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FMLM is undertaking a research study to understand how chief medical officers understand, experience, and carry out new system leadership roles (ICS CMO) and what impact they have.

The NHS in England has recently restructured with a view to improving collaboration and alignment of health and social care services (NHS England, 2022). Integrated care is perceived as an opportunity to create a sustainable NHS by bringing together health and care professionals to work in partnership with other sectors to improve healthcare outcomes (NHS England, 2022; King’s Fund, 2022). Forty-two integrated care systems (ICSs) have been established across England. ICSs are led and managed by integrated care boards with responsibility for the planning, financial management and provision of healthcare services (NHS England, 2022). Chief Medical Officers are one of several statutory roles on these boards.

Research in healthcare organisations has found positive relationships between medical leadership and healthcare quality, financial and service outcomes (Clay-Williams et al, 2017; Molinari et al, 1995; Prybil, 2006; Goodall, 2011). Increased numbers of doctors on Trust boards have also been associated with improved quality of services (Veronesi et al., 2013). Doctors knowledge of the ‘core business’ of healthcare organisations (Goodall 2011) and their ability to engage fellow medical professionals in quality improvement initiatives (Weiner et al., 1997) have been cited as possible explanations for this relationship.

Research by Jones and Fulop (2021) found that in high performing organisations medical directors undertake several important areas of work. Firstly, the authors found that medical directors have an important role in interpreting and translating their knowledge and experience to Board colleagues and medical staff in the organisation – ‘translation work’ (Jones and Fulop, 2021). Secondly, medical directors undertake ‘diplomatic work’, spending considerable time building and maintaining relationships within and outside of the organisation and utilising their professional and corporate experience to support improvements (Jones and Fulop, 2021). Finally, the authors found that medical directors spent time repairing relationships between medical staff and management and with external organisations – ‘repair work’ (Jones and Fulop, 2021).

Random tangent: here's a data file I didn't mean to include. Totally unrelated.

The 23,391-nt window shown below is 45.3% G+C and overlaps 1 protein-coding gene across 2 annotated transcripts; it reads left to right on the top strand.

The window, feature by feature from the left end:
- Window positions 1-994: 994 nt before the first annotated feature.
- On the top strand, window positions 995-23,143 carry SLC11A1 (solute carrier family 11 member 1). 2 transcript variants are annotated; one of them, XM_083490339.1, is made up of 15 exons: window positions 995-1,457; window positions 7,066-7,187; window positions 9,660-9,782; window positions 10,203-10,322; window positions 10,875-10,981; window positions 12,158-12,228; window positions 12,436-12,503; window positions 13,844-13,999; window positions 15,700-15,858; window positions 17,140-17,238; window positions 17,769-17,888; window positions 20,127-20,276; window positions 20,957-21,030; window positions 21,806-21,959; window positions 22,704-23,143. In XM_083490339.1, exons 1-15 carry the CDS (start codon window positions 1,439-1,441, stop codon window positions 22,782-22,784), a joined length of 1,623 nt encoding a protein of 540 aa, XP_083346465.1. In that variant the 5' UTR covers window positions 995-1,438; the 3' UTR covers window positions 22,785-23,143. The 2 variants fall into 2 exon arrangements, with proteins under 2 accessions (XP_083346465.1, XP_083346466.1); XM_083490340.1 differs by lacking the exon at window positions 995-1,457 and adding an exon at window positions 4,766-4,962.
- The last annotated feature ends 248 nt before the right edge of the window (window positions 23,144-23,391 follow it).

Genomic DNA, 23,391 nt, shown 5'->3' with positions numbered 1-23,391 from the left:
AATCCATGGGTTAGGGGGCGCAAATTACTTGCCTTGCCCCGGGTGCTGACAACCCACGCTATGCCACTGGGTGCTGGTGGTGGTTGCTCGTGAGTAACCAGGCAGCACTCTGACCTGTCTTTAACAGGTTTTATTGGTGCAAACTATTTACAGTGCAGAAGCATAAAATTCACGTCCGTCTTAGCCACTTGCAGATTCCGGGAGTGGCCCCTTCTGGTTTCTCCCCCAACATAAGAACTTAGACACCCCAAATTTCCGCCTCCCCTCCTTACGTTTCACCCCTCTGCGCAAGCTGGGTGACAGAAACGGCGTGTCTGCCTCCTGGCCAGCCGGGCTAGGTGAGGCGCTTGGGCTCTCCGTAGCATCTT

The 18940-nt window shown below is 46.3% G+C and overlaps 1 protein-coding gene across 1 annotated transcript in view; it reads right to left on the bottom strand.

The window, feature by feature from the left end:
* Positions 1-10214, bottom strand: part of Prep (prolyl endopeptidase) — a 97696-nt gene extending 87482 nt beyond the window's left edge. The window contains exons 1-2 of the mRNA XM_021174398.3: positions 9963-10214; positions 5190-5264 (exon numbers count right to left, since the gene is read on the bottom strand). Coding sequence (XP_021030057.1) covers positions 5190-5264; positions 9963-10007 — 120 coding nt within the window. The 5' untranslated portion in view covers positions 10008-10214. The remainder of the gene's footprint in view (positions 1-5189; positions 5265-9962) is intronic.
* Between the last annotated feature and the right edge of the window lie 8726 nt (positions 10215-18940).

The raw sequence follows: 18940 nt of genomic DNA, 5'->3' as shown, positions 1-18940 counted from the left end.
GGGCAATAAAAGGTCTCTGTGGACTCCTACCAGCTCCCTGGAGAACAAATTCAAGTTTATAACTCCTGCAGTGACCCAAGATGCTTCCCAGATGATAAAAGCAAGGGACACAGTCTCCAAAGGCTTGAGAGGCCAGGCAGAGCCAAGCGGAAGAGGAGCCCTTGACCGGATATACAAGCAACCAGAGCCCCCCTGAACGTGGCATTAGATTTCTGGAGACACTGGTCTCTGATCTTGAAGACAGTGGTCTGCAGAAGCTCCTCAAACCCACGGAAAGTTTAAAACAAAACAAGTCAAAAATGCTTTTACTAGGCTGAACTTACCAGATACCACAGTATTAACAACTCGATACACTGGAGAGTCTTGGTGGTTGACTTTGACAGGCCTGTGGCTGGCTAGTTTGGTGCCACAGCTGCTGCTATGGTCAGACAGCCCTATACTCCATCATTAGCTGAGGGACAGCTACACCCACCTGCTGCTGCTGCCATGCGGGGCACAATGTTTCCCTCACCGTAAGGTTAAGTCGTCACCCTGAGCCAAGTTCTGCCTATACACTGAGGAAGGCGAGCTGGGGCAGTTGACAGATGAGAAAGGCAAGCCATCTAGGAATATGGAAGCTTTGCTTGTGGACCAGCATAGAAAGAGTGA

Recent reviews have highlighted that system leadership will involve skills to effectively lead in a volatile, uncertain, complex and ambiguous (VUCA) environment, to work collaboratively across organisational boundaries, navigate local politics, and lead and implement change and improvement (Kaehne et al, 2022; Kings Fund, 2022). Whilst the organisational research mentioned above suggests that experienced medical leaders may have a positive impact on organisational outcomes, their impact on leading and improving outcomes in integrated care systems is untested but potentially crucial. The establishment of ICSs presents an opportunity to explore this and understand their contribution and potential contribution to this collective endeavour.

Findings from the research are expected to be shared intermittently over the coming months.

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